The Different Types of Excavator Buckets

Sep 2, 2013

The excavator is a machine designed to move earth and stone materials, primarily in the construction and mining industries. Excavators have been around since the mid-1800s, with the invention of the Steam Shovel, and have evolved and expanded into a large class of demolition and digging machines powered now mostly by hydraulics. Today, engineers are developing hybrid and biofuel powered excavators with numerous amenities for the comfort of the operator.

Excavators are heavy construction equipment consisting of a boom, stick, bucket and cab on a rotating platform (known as the “house”). The house sits atop an undercarriage with tracks or wheels. A cable-operated excavator uses winches and steel ropes to accomplish the movements. They are a natural progression from the steam shovels and often called power shovels. All movement and functions of a hydraulic excavator are accomplished through the use of hydraulic fluid, with hydraulic cylinders and hydraulic motors. Due to the linear actuation of hydraulic cylinders, their mode of operation is fundamentally different from cable-operated excavators.

The design of mechanical diggers has evolved since their creation in the late 19th century. As more tasks are carried out by heavy machinery and the manufacturing processes improved, the ability to tailor the attachments to specific jobs became more elaborate. The excavator bucket attaches to the end of the boom (the articulated arm protruding from the front or rear of a machine). Nowadays there are several commonly used excavator buckets which are used to perform particular tasks.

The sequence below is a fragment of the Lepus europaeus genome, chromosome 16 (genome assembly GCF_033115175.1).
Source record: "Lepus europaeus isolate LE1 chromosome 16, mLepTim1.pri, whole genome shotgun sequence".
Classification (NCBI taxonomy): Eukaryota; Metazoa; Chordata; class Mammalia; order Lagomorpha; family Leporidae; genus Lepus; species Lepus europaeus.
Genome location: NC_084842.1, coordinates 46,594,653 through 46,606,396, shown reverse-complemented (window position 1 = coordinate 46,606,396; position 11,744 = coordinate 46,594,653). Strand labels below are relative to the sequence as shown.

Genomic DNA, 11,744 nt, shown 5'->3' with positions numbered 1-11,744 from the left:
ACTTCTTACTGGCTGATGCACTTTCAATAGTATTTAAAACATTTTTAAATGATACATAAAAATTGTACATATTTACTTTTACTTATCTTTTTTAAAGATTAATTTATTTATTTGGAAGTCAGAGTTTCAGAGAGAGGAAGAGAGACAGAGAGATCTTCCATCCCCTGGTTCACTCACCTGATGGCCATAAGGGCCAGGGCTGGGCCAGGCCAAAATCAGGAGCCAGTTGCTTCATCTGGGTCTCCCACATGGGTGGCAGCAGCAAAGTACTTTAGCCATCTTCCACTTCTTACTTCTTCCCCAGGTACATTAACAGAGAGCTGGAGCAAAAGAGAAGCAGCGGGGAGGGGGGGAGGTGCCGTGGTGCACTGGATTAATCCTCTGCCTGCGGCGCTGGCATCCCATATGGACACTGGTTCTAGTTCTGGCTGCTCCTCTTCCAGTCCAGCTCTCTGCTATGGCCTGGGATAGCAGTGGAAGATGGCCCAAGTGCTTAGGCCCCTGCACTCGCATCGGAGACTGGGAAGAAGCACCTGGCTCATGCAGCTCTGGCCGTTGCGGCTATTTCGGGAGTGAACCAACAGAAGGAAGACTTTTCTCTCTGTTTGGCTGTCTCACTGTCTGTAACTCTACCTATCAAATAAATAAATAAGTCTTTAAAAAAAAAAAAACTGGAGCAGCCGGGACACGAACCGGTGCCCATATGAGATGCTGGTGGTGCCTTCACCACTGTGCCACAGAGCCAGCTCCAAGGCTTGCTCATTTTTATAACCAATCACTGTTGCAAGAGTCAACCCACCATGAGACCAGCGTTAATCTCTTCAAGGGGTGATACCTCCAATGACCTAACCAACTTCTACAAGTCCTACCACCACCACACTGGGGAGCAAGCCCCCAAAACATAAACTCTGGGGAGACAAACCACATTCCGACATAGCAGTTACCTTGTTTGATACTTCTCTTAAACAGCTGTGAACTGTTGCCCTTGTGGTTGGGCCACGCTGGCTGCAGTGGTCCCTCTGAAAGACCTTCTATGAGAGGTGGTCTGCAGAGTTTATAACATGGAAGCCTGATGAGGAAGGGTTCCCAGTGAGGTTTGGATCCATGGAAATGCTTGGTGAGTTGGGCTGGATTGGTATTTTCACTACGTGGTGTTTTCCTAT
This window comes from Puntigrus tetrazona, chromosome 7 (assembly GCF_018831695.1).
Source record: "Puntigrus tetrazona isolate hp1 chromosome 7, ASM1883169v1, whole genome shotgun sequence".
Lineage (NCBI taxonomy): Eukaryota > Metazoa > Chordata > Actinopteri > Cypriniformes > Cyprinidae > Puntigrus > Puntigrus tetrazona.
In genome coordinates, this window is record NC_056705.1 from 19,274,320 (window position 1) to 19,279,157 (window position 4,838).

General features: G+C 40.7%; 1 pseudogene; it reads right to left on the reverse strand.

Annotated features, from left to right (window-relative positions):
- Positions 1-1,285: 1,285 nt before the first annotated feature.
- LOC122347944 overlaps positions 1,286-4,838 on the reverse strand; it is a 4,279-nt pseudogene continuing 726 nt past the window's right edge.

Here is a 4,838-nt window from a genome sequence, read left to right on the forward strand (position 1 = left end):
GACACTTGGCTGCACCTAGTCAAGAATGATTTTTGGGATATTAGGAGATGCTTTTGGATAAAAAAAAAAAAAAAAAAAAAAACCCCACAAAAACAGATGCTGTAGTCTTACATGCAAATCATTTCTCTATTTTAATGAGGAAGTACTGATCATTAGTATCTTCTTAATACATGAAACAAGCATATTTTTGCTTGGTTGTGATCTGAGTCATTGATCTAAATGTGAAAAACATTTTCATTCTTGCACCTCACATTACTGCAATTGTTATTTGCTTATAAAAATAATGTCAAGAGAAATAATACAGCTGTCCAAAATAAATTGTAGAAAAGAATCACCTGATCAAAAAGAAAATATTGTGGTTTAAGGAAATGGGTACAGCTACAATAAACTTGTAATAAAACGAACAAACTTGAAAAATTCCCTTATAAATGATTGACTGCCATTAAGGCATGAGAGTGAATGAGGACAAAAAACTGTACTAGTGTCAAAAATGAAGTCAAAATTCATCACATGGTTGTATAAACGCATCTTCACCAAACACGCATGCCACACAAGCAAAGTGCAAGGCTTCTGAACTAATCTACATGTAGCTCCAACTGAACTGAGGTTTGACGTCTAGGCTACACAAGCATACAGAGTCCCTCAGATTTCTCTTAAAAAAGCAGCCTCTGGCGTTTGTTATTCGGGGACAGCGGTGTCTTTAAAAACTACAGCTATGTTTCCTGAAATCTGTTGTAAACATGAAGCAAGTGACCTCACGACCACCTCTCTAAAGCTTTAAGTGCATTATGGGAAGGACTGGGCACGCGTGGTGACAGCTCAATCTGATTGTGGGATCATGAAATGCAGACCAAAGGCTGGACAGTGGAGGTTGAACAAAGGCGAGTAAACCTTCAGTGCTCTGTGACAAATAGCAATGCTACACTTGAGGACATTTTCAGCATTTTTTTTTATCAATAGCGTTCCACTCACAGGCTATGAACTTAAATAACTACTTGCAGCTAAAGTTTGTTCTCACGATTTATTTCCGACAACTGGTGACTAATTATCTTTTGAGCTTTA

General Purpose

This design is intended to be useful for most excavation tasks. These buckets normally have teeth at the front which help to get purchase underneath the material that needs to be moved. This allows the bucket to cut through earth more easily than a flat fronted excavator bucket by dragging it toward the machine.

Ditch Maintenance

These excavator buckets are intended to move loose surfaces and carve gradients into landscapes. They normally have a straight front edge which makes them ideal for clearing away the surface rather than cutting through it. Due to the flat front it makes this kind of bucket unsuitable for heavy digging. They will also normally be fitted with drainage holes which reduce the weight and make them easier to work with in areas where water may have collected.

Ribbed Bucket

This type of excavator bucket is specifically designed to work with backhoe machinery which drags the bucket along the ground behind the vehicle. The outer of the bucket is fitted with wear strips which give it the ribbed effect for which it was named. These offer a surface which is designed to be worn from dragging. These plates can then be replaced which extends the working life of the bucket. As these buckets can be used on a multitude of surfaces they normally have teeth similar to the general purpose buckets.

Dedicated Bucket

These excavator buckets also have teeth, like the general purpose buckets and replaceable wear plates like the ribbed bucket.

Grading Bucket

This type of excavator bucket has a sharp edge with no teeth which make them ideal for carving gradients. The main difference between these and ditch maintenance buckets are the drainage holes which make up a larger area on the grading buckets which further reduces the weight.

Grain / Potato Shovel

This type of excavator bucket aims to reduce potential damage to crops during transit by having a rounded leading edge. They may also include wear strips from the toeplate to the back of the shovel which can be replaced to prolong the service life.

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